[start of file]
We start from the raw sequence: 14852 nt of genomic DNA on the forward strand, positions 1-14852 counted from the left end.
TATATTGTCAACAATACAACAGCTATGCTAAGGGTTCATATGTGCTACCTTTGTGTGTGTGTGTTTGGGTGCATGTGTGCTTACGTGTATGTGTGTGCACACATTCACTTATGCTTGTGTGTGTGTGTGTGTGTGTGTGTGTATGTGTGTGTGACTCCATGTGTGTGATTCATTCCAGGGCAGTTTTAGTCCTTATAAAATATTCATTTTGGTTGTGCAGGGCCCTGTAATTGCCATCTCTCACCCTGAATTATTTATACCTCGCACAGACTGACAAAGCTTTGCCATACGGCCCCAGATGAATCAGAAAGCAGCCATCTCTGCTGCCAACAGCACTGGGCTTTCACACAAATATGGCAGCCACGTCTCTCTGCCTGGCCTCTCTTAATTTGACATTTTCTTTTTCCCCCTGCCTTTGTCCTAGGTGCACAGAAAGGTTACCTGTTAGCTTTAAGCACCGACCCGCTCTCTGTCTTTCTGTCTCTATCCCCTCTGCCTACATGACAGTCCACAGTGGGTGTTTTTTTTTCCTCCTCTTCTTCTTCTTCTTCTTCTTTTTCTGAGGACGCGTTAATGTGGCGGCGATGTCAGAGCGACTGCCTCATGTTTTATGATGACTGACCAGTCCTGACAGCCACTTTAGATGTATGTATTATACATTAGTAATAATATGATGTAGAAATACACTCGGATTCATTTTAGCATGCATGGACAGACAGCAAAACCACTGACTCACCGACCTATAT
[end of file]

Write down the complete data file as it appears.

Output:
We start from the raw sequence: 14852 nt of genomic DNA on the forward strand, positions 1-14852 counted from the left end.
TATATTGTCAACAATACAACAGCTATGCTAAGGGTTCATATGTGCTACCTTTGTGTGTGTGTGTTTGGGTGCATGTGTGCTTACGTGTATGTGTGTGCACACATTCACTTATGCTTGTGTGTGTGTGTGTGTGTGTGTGTGTATGTGTGTGTGACTCCATGTGTGTGATTCATTCCAGGGCAGTTTTAGTCCTTATAAAATATTCATTTTGGTTGTGCAGGGCCCTGTAATTGCCATCTCTCACCCTGAATTATTTATACCTCGCACAGACTGACAAAGCTTTGCCATACGGCCCCAGATGAATCAGAAAGCAGCCATCTCTGCTGCCAACAGCACTGGGCTTTCACACAAATATGGCAGCCACGTCTCTCTGCCTGGCCTCTCTTAATTTGACATTTTCTTTTTCCCCCTGCCTTTGTCCTAGGTGCACAGAAAGGTTACCTGTTAGCTTTAAGCACCGACCCGCTCTCTGTCTTTCTGTCTCTATCCCCTCTGCCTACATGACAGTCCACAGTGGGTGTTTTTTTTTCCTCCTCTTCTTCTTCTTCTTCTTCTTTTTCTGAGGACGCGTTAATGTGGCGGCGATGTCAGAGCGACTGCCTCATGTTTTATGATGACTGACCAGTCCTGACAGCCACTTTAGATGTATGTATTATACATTAGTAATAATATGATGTAGAAATACACTCGGATTCATTTTAGCATGCATGGACAGACAGCAAAACCACTGACTCACCGACCTATAT